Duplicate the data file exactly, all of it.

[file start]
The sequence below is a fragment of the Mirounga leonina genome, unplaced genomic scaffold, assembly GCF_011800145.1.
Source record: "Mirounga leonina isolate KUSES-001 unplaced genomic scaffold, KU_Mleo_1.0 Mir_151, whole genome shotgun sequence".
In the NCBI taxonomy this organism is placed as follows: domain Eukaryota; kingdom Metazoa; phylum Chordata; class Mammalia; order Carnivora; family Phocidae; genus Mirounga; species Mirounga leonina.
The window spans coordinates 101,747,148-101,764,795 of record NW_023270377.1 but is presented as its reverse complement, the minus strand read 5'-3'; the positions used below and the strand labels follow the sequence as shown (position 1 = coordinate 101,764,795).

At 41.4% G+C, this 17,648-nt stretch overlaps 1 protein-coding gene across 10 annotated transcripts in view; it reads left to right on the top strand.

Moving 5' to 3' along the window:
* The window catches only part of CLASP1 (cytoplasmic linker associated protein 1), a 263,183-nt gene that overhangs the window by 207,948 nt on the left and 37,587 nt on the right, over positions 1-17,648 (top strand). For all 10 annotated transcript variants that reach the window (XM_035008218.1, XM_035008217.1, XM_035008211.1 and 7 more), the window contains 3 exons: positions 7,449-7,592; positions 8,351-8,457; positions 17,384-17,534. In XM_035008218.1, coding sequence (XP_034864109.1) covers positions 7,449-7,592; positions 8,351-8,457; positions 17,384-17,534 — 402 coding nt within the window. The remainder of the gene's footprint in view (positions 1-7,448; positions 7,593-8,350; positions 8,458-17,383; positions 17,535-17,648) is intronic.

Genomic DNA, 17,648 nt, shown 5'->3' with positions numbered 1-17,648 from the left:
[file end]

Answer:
The sequence below is a fragment of the Mirounga leonina genome, unplaced genomic scaffold, assembly GCF_011800145.1.
Source record: "Mirounga leonina isolate KUSES-001 unplaced genomic scaffold, KU_Mleo_1.0 Mir_151, whole genome shotgun sequence".
In the NCBI taxonomy this organism is placed as follows: domain Eukaryota; kingdom Metazoa; phylum Chordata; class Mammalia; order Carnivora; family Phocidae; genus Mirounga; species Mirounga leonina.
The window spans coordinates 101,747,148-101,764,795 of record NW_023270377.1 but is presented as its reverse complement, the minus strand read 5'-3'; the positions used below and the strand labels follow the sequence as shown (position 1 = coordinate 101,764,795).

At 41.4% G+C, this 17,648-nt stretch overlaps 1 protein-coding gene across 10 annotated transcripts in view; it reads left to right on the top strand.

Moving 5' to 3' along the window:
* The window catches only part of CLASP1 (cytoplasmic linker associated protein 1), a 263,183-nt gene that overhangs the window by 207,948 nt on the left and 37,587 nt on the right, over positions 1-17,648 (top strand). For all 10 annotated transcript variants that reach the window (XM_035008218.1, XM_035008217.1, XM_035008211.1 and 7 more), the window contains 3 exons: positions 7,449-7,592; positions 8,351-8,457; positions 17,384-17,534. In XM_035008218.1, coding sequence (XP_034864109.1) covers positions 7,449-7,592; positions 8,351-8,457; positions 17,384-17,534 — 402 coding nt within the window. The remainder of the gene's footprint in view (positions 1-7,448; positions 7,593-8,350; positions 8,458-17,383; positions 17,535-17,648) is intronic.

Genomic DNA, 17,648 nt, shown 5'->3' with positions numbered 1-17,648 from the left: